Getting started with Ayurvedic Diet in 6 easy steps

According to Ayurveda (What is Ayurveda?) an inappropriate diet can possibly be the reason of many widespread ailments. Modifying your eating habits to suit your person and help your digestion will help your general well-being immensely including the ability to cope better with whatever hurdles your everyday life might put in your way. And while learning Ayurveda usually seems an daunting task the good thing is that you don’t have to learn all about Ayurveda or spend all your money for courses; even a little bit helps to get further.

Ayurveda recommends doing all changes gradually and never force yourself to anything. Listen to your body and let it guide you. Start with the things that seem easiest and most natural to you and observe the subtle effects this will have. Every single step (no matter which they are or in what order) will naturally take you to the next as your body adjusts and you are getting more and more used to listening to its needs.

The following list is only a recommendation that many people find easy and natural to follow; it may serve you as an orientation if you’re feeling overwhelmed by all those Ayurvedic principles. Don’t take it as the only way possible or a policy that you strictly have to stick to — if any other thing comes more easily to you, by all means, follow your own path. If you don’t feel comfortable with a certain thing, leave it out for the moment and try something else instead; it might come to you later even if you don’t believe it now.

  1. Clean up

    Have a closer look at your ingredients and try getting less chemicals, preservatives, artificial colors. Also see if you can replace some frozen, fried or fermented foods with a fresh alternative. How about baked potatoes instead of french fries?

  2. Take your time:

    Try to make some time in your schedule for your meals (not only eating but a bit afterwards as well) where you can relax, enjoy and focus on your food without interruption. A bit silence or relaxing music can’t hurt or a few sunrays and fresh air if you’re trapped in an office all day. By making your meals little highlights of the day you’ll naturally pay them more attention, be aware of what you eat and what your body most craves instead of cramming in whatever is in closest reach. This way, you’ll easily learn to listen to your body — and probably be surprised how often you want healthy fresh things more than the burger around the corner.

  3. See what is good for you

    Get familiar with the concept of “Gunas” (Don’t worry, it’s not difficult):

    • “Sattvic” foods in general are the fresh, organic, juicy, tasty, easy to digest and freshly made ones – they promote a clear and focused state of mind, so try and get some more of these.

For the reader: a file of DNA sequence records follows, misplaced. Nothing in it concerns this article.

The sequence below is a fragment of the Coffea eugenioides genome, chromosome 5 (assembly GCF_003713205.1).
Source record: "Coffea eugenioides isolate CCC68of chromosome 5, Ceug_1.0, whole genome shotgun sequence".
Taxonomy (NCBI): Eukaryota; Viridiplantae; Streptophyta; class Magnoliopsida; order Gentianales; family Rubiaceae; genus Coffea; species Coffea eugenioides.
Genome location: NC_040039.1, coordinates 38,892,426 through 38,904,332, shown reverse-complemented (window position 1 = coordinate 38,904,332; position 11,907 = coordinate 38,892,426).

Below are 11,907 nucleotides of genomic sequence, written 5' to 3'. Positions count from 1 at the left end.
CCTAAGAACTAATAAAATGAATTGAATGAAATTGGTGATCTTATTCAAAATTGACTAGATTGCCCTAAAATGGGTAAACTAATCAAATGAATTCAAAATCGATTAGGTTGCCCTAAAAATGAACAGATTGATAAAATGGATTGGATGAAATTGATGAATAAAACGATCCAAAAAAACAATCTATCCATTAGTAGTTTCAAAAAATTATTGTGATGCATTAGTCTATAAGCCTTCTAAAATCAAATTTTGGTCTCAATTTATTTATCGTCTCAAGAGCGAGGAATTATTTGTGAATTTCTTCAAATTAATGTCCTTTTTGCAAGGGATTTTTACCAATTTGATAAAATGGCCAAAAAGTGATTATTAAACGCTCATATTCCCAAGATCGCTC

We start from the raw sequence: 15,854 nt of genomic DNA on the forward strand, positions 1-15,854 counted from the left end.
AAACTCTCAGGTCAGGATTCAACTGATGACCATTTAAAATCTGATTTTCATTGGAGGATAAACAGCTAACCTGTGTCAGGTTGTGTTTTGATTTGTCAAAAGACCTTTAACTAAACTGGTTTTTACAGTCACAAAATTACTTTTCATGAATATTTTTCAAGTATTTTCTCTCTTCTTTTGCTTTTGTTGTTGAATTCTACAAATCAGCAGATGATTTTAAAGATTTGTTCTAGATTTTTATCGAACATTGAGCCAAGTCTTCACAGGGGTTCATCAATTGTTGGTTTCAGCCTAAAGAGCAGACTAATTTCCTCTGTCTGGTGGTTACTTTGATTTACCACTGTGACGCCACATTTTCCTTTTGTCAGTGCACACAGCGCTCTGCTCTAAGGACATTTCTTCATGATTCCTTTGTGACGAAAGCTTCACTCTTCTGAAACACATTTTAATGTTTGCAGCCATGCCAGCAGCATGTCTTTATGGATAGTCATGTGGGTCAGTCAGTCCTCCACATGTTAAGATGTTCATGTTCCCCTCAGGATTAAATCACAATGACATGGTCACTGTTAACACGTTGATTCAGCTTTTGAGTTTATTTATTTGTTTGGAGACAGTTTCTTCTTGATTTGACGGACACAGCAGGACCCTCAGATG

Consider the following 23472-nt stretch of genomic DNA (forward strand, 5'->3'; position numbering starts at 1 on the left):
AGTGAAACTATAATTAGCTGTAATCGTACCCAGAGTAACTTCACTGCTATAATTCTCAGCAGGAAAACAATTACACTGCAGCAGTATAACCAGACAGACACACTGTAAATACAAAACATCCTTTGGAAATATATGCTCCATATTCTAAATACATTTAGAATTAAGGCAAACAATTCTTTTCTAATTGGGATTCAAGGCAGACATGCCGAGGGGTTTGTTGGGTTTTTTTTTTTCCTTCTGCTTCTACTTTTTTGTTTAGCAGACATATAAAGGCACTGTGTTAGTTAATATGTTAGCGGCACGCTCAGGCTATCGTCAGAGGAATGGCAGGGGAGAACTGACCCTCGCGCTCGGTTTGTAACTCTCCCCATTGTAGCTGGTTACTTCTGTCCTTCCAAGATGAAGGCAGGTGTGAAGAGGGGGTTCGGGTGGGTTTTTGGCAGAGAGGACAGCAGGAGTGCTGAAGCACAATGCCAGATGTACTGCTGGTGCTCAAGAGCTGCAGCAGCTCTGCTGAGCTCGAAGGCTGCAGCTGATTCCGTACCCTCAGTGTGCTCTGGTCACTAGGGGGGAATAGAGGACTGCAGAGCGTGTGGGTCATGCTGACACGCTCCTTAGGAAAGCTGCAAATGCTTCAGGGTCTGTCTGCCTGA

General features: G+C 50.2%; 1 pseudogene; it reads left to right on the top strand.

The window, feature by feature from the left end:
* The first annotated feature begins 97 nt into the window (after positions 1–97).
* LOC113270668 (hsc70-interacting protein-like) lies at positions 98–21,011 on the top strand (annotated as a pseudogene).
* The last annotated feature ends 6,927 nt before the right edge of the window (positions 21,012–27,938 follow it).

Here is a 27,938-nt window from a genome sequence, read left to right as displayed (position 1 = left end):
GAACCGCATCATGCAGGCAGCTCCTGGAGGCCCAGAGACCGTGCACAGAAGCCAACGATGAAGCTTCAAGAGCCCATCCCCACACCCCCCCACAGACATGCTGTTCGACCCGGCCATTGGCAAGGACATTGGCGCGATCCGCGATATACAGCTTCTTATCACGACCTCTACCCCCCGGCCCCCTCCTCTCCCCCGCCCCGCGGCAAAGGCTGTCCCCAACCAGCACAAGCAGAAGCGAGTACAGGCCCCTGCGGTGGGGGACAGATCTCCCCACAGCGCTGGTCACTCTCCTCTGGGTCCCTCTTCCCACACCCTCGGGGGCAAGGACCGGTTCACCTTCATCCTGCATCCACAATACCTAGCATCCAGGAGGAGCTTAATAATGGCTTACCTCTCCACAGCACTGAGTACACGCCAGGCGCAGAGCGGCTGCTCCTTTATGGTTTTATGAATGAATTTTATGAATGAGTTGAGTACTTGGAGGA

• “Rajasic” foods support physical endurance and promote a resolute state of mind – we require them to keep things going. Garlic, chile, caffeine, eggs, alcohol and high quality meat as well as fermented and freshly canned foods all belong in this category.
    • “Tamasic” foods give us a desire to finish and rest; they require a lot of energy to digest and can potentially put the mind in a dull state. Onions, mushrooms, meat, leftovers, alcohol (its long term effect) and fermented as well as frozen foods all have tamasic qualities and should be reduced.

    Don’t get me wrong, we also need rajasic and tamasic foods – they’re certainly not “bad” – but in our Western culture we’re probably already getting more than enough of those. Read more about The Three Gunas in Ayurveda.

  4. Learn about yourself

    At some point it’s helpful to get advise from an Ayurvedic practitioner to tackle your more subtle imbalances. If you don’t have one near you try learning as much as you can about yourself by observation: yourself should know what’s best for you but you probably have to learn how to listen to your body. (That’s where an Ayurvedic practitioner can help you should you struggle with this concept.) You could start by doing a test to find out your Dosha which can give you an idea, but this should really only be a starting point. Whilst learning about Ayurveda you’ll see that most of the principles are categorised for the sake of learning, but always keep in mind that in reality everything is interconnected and the transitions between one state and another are seamless.

  5. Fine-tune

    If you’re at a point where you have a good understanding of the general things that agree with you, support you, give you an energetic and positive feeling you could start and try fine-tuning your diet so that it supports your personal type. You can achieve this by cleverly spicing your foods according to your Dosha, finding or creating recipes specially for your type or simply adjusting the things you eat a bit more to include more of what’s good for you personally.

  6. Relax.

    Don’t try to be perfect. Don’t start categorising foods in good and bad drawers — Ayurveda is not about excelling in a healthy diet and/or lifestyle. It’s about living in harmony with yourself and your environment. There will always be something more to learn and something to tweak but don’t get lost and stressed in details. Just continue listening to your body, it will tell you what needs to be adjusted.





Whilst appreciable care has been taken in the preparation of this web site, the information provided do not replace treatment from a legally qualified medical practitioner. Always consult your healthcare provider before taking any action. AyurvedaDosha does not take responsibility for any issues resulting from the use of the provided information.